Having been working for a period of time I have seen a number of trends (some trendy) which have come and gone… “Blue Sky Thinking” anyone? Others, that had more substance and clear benefit and have become the mainstay and pivotal to most firms’ business operations. I wanted to cast a critical eye over a shift on Business Change which I think has gone under the radar but I believe is seismic but let’s start with something which has been around for a while.
Outsourcing business tasks
I am old enough to remember the push in the 90’s towards firms selling or just disposing of non-core divisions and focusing on a central business activity. This in turn led to organisations reviewing what ‘back-office’ and head office functions could be given to specialists to run and the FM and Outsourcing markets grew off the back of this.
Fun Fact… the term Outsourcing became a thing in 1989.
Let’s look at its evolution. Firms wanted to reduce cost, they started to contract services such as Finance, HR, Security, IT to emerging Service organisations who had been Suppliers and suddenly had a brand new income stream in Services! In turn this developed into Strategic Relationships where that phrase ‘added value’ or ‘value-add’ (which is it??) where ‘owning’ core activity is less important if you can pass it to someone who can drive cost down and enhance delivery and/or create additional resources often with high flexibility. During this shift, we have seen other trends running alongside, off-shore, near-shore and one firm I met earlier in the year who were on-shoring after a mixed experience of off-shoring.
Change and Transformation management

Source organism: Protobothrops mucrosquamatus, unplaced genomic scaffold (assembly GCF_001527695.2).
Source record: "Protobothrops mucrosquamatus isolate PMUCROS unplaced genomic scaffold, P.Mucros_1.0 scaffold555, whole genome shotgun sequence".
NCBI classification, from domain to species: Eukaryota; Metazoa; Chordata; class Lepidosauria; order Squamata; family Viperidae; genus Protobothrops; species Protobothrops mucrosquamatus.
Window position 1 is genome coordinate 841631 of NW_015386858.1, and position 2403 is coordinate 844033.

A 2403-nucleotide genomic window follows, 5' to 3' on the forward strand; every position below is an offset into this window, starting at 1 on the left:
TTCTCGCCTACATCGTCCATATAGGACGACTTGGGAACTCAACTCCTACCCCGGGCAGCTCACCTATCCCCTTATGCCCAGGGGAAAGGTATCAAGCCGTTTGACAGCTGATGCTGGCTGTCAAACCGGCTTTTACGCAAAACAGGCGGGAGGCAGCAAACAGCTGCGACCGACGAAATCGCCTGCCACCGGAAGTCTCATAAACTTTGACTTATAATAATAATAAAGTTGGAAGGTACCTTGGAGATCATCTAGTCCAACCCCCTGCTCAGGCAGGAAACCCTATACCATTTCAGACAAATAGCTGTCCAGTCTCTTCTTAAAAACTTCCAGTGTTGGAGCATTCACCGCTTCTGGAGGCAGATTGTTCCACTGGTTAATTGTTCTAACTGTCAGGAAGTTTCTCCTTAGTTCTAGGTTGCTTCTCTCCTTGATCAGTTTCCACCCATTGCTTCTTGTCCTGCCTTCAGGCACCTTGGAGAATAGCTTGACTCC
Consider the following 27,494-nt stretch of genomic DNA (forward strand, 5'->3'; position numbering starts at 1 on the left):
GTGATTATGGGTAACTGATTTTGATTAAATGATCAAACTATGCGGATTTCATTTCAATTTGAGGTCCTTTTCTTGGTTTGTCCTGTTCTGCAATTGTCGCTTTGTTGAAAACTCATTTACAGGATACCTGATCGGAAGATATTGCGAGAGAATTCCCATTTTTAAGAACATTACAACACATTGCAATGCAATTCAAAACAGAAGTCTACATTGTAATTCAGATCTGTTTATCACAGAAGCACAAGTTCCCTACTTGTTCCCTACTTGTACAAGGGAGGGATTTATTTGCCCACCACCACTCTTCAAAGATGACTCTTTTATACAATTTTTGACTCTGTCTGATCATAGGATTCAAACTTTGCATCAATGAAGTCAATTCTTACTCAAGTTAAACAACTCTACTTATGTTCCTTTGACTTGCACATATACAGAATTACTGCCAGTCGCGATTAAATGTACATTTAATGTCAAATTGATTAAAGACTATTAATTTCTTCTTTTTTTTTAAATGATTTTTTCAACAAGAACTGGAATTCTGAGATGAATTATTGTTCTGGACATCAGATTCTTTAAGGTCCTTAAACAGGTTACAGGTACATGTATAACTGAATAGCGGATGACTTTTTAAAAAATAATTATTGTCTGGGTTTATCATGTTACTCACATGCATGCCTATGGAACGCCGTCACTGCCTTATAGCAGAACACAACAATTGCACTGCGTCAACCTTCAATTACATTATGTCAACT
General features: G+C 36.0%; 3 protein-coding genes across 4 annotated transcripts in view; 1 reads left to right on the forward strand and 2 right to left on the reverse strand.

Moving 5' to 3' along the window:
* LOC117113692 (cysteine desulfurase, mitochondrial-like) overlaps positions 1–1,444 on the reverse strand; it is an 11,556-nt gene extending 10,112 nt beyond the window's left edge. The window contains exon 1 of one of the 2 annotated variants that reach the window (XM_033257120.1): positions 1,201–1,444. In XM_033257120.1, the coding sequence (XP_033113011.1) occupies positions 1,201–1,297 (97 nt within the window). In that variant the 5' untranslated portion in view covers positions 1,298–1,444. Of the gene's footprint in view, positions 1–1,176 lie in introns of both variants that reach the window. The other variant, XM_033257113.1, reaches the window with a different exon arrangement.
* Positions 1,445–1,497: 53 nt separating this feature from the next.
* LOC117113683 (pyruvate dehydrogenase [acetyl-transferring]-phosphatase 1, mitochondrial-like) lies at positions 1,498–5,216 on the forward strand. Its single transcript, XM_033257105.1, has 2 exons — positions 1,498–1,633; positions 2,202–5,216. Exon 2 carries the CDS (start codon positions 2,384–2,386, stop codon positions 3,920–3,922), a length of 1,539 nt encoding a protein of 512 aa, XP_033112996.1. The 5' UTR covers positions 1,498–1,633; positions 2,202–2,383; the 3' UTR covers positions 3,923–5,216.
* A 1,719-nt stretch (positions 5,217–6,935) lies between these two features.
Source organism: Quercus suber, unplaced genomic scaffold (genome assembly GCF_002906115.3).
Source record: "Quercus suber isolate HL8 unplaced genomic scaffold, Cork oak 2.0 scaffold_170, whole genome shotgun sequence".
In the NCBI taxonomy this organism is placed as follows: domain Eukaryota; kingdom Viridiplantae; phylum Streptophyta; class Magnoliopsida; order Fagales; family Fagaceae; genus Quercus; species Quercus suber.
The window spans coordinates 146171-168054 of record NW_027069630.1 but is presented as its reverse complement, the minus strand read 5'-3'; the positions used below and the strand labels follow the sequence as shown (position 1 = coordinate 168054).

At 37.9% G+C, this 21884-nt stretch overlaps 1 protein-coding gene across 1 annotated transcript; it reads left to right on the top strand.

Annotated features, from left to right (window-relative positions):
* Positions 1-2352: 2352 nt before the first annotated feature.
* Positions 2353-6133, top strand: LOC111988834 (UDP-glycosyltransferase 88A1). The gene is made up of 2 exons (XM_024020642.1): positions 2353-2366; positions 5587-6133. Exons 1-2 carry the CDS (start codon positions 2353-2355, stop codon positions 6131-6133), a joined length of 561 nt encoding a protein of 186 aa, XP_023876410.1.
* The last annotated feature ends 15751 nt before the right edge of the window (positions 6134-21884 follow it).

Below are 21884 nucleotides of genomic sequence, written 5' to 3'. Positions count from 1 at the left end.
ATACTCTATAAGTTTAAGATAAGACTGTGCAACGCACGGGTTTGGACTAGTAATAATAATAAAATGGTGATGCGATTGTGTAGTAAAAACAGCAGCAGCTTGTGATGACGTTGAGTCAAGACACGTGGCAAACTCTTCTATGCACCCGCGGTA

A huge theme particularly since the Financial Crisis of 2009 has been organisations looking at Change and Transformation, this has been driven by a number of factors, technology, regulation, economic and not to be under-valued customer demand. Some companies have decided not to embrace any of this and have fallen by the way side or seen their business contract and others have grasped the nettle and driven huge Change and Transformation programmes. The classic example of a failure to change is Blockbuster, at its peak it employed 85,000 people and had over 9000 stores. It famously had the option an to buy Netflix $50m. I will repeat that, Blockbuster had the opportunity to buy Netflix for $50m, it was passed up. Today Netflix has a turnover approaching $9bn and Blockbuster is a fading memory.
On the flip side, a business that decided to radically change what it was doing is Apple. They had built a great reputation for small, niche products sold to a handful of people, however, this meant that income was unpredictable, changes at the top meant that strategies came and went. A decision was made which was about producing beautiful products but for a mass market and to operate at the top end of the market, with higher margins. In addition, they went on an acquisition path to buy small innovative businesses which added to the overall service offering. So no big slamming together of large acquisitions for Apple, small incremental gains through minor acquisitions that don’t become distractions.